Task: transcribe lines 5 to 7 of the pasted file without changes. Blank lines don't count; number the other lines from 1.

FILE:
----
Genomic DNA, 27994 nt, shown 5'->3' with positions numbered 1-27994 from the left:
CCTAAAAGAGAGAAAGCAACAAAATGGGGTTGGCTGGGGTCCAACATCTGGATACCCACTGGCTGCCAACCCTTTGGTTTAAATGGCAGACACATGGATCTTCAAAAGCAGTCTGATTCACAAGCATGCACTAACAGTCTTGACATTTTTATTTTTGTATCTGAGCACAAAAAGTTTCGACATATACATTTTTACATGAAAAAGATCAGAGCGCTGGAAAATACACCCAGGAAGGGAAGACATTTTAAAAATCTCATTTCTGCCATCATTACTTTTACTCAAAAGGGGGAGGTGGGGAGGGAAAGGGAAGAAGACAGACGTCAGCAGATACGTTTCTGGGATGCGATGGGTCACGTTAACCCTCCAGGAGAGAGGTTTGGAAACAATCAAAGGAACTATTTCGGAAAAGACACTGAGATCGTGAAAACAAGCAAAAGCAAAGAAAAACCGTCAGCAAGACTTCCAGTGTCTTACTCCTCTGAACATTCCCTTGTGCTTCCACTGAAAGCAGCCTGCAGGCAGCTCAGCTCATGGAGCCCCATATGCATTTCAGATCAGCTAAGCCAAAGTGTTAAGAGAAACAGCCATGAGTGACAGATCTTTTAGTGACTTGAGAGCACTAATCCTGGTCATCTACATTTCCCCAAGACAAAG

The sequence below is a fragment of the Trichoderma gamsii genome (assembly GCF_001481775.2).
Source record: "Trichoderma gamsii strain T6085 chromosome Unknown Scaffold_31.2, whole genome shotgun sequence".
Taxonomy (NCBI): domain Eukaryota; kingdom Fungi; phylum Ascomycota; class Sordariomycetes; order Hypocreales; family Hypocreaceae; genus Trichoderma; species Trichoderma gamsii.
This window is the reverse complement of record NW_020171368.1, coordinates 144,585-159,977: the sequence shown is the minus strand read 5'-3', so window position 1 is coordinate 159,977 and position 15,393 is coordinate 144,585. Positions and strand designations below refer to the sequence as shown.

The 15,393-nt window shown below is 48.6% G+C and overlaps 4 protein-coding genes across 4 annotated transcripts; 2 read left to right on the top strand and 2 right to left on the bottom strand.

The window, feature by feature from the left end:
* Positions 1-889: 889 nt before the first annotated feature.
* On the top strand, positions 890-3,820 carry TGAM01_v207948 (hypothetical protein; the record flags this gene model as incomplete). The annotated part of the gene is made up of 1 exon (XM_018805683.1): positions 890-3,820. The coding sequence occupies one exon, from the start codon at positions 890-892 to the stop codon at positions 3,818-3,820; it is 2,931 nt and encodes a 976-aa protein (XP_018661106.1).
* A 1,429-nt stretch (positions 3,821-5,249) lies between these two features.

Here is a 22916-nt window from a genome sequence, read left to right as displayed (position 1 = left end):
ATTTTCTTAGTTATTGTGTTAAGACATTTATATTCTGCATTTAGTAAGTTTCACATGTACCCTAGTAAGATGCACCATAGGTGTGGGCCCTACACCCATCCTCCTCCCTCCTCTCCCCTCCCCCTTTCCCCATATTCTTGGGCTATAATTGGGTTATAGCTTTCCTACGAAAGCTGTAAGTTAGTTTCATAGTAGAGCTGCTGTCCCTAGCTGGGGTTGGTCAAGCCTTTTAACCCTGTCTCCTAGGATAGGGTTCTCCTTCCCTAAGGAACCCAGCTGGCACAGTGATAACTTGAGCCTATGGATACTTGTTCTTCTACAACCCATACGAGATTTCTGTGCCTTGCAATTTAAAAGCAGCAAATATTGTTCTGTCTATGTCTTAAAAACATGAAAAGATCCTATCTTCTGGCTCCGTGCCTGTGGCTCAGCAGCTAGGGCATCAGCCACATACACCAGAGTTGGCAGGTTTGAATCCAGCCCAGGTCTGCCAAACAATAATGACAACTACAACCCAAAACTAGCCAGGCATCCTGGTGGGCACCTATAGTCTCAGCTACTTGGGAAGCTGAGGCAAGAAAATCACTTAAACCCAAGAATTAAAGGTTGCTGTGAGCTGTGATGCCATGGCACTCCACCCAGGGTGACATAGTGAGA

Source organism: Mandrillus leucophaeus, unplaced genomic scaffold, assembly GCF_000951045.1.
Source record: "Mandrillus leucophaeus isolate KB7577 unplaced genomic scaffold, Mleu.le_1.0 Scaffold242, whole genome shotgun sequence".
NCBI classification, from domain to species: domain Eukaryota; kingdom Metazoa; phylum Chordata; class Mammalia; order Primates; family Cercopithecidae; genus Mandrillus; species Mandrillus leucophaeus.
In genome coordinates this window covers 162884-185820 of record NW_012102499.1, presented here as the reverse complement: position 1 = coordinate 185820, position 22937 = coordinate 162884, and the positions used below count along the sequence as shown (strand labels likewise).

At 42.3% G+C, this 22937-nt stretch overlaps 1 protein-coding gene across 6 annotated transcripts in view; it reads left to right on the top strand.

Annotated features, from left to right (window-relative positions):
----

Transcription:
Taxonomy (NCBI): domain Eukaryota; kingdom Fungi; phylum Ascomycota; class Sordariomycetes; order Hypocreales; family Hypocreaceae; genus Trichoderma; species Trichoderma gamsii.
This window is the reverse complement of record NW_020171368.1, coordinates 144,585-159,977: the sequence shown is the minus strand read 5'-3', so window position 1 is coordinate 159,977 and position 15,393 is coordinate 144,585. Positions and strand designations below refer to the sequence as shown.

The 15,393-nt window shown below is 48.6% G+C and overlaps 4 protein-coding genes across 4 annotated transcripts; 2 read left to right on the top strand and 2 right to left on the bottom strand.